IOWA CITY — University of Iowa President Bruce Harreld since arriving two years ago has beseeched his campus to improve its national rankings — citing UI slips in the much-touted U.S. News & World Report as recently as last month during a presentation in which he urged tuition hikes.
Harreld has reported taking steps to improve the university’s standing among its U.S. News colleagues, committing more money to improve faculty salaries, granting deans more leverage in departmental spending, and prioritizing scholarship resources toward first-generation students and those who demonstrate need.
And the UI ranking took several steps in the right direction Tuesday.
New national rankings put UI at No. 78 among national universities and at No. 31 among public institutions. Last year, the university ranked No. 82 nationally and No. 33 among publics. The new placement doesn’t restore UI to its 2014 standing at No. 71 nationally and No. 27 among publics.
And it’s a far cry from a decade ago, as Harreld last month reminded the campus it has slipped 18 places in the U.S. News rankings over 10 years — moving it near the bottom among its peers. He continues to call for additional state resources and for more control from the Board of Regents over admission decisions.
“Rankings are a key source for students and families — especially top students with many choices,” Harreld noted in a presentation to the Board of Regents’ tuition task force last month.
Iowa’s other two public universities didn’t fare so well in the new report.
Iowa State University slipped from No. 111 nationally to No. 115. Among publics, ISU dropped from No. 51 to No. 53. In 2015, ISU ranked No. 108 nationally and No. 47 among public institutions.
University of Northern Iowa, according to the new rankings, is not ranked nationally overall or among publics. But, among Midwest institutions, it dropped from No. 20 overall to No. 25. It held steady among publics in the region at No. 2.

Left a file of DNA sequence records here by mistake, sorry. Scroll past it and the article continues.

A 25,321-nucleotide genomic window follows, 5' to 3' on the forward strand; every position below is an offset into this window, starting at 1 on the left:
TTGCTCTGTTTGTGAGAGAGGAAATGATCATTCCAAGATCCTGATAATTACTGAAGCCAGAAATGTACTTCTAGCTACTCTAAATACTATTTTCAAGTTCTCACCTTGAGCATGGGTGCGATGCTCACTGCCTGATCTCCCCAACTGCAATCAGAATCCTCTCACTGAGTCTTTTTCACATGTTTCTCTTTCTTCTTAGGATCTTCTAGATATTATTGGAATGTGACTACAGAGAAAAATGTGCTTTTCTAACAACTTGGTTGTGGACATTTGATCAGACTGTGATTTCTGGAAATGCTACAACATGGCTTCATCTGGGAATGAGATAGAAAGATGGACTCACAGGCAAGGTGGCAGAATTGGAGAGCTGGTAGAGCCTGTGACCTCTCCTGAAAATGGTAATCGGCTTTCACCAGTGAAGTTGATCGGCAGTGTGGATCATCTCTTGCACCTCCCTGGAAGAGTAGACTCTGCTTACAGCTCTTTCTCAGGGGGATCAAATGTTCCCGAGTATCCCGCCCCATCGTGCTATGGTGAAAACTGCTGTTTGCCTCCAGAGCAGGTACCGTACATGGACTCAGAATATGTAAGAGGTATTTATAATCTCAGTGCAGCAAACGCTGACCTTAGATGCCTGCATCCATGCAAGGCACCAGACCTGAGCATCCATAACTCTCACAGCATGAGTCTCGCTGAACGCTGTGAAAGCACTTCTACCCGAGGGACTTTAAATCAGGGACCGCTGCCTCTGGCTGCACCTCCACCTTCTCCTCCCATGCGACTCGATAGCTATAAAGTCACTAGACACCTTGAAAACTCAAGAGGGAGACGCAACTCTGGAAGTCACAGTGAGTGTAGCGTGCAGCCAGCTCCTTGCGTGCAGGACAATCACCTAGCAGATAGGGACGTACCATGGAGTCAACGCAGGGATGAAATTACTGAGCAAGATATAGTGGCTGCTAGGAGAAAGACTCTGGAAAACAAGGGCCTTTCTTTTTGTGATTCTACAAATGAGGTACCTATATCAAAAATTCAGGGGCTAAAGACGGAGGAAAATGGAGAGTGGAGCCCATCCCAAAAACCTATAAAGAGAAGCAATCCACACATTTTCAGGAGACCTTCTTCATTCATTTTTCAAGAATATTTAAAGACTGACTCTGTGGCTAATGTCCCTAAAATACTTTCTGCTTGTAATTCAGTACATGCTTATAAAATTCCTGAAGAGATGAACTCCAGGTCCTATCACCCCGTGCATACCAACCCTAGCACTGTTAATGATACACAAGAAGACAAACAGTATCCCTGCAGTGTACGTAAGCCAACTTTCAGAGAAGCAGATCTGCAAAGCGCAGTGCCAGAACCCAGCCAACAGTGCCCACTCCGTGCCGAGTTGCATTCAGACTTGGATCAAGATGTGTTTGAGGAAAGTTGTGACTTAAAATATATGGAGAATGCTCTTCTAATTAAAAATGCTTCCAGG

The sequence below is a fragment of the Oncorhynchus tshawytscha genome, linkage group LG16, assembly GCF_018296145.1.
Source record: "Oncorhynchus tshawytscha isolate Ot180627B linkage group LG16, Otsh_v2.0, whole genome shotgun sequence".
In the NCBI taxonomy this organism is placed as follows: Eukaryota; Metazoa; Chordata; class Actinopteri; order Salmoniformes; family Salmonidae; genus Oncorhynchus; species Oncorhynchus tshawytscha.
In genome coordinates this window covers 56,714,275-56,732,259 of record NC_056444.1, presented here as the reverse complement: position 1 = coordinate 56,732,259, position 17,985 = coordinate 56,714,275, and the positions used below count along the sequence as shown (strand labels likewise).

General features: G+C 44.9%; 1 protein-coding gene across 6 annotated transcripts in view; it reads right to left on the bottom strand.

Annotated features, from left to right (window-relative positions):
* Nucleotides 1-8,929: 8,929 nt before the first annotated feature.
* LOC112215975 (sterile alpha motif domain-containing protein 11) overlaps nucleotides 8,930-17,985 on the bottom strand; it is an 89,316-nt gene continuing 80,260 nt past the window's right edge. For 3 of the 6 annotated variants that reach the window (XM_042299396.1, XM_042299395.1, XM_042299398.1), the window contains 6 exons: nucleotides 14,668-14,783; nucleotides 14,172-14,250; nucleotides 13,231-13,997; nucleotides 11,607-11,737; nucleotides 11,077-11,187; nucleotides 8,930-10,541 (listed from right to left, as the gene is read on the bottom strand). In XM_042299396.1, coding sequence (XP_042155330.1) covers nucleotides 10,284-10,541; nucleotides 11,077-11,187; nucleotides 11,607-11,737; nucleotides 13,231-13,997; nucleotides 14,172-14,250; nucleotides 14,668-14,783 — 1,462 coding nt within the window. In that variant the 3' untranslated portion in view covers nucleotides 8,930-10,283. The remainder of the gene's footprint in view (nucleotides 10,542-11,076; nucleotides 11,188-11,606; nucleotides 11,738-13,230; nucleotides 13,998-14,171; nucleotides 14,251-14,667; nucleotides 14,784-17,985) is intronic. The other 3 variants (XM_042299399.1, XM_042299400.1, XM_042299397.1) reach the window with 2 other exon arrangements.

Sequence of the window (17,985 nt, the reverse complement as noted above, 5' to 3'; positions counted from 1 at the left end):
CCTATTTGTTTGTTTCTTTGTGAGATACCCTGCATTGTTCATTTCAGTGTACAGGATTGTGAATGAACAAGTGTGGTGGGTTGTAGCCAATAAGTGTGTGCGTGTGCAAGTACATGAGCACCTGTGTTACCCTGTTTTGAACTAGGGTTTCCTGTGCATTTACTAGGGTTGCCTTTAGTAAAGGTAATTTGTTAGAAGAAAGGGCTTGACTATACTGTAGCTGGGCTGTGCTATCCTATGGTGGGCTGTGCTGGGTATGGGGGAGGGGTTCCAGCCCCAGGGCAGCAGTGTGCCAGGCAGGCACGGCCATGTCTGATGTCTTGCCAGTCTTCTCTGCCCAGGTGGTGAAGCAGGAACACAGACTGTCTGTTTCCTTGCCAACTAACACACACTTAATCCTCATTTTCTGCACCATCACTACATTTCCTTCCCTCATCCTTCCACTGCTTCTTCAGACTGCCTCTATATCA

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The U.S. News rankings — which include 300 U.S. public, private, and for-profit institutions in its “best national universities” category — is based on reputational data obtained from questionnaires filled out by administrators at more than 1,300 colleges and universities. The rankings also use objective data entered into a national data archive, including scores on academic quality indicators like graduation and retention rates, faculty resources, student selectivity, financial resources, and alumni giving.
Iowa’s public universities were dealt a significant fiscal blow during the last Legislative session, when lawmakers agreed to take back more than $20 million in base state appropriations in the 2017 budget year that ended June 30 and another nearly $10 million from the base of its 2018 allocations.
In their scramble to accommodate the cuts, Iowa’s public universities pushed off maintenance projects, cut positions through attrition, and called for steep tuition hikes over the next five years — should state support remain static.
At Iowa State, Interim President Ben Allen decided not to mandate pay raises this year, while UI President Harreld took the opposite approach — encouraging better pay in hopes of retaining and recruiting top faculty.
Although students and lawmakers have opposed proposed tuition hikes for resident undergraduates at UI and Iowa State topping 40 percent over the next five years, the presidents have said the student experience and academic quality will suffer without new revenue.
Among all national universities ranked in this year’s U.S. News report, Princeton University topped the list, followed at No. 2 by Harvard University and at No. 3 by University of Chicago and Yale University — who tied.
Dig deeper into the U.S. News rankings here.
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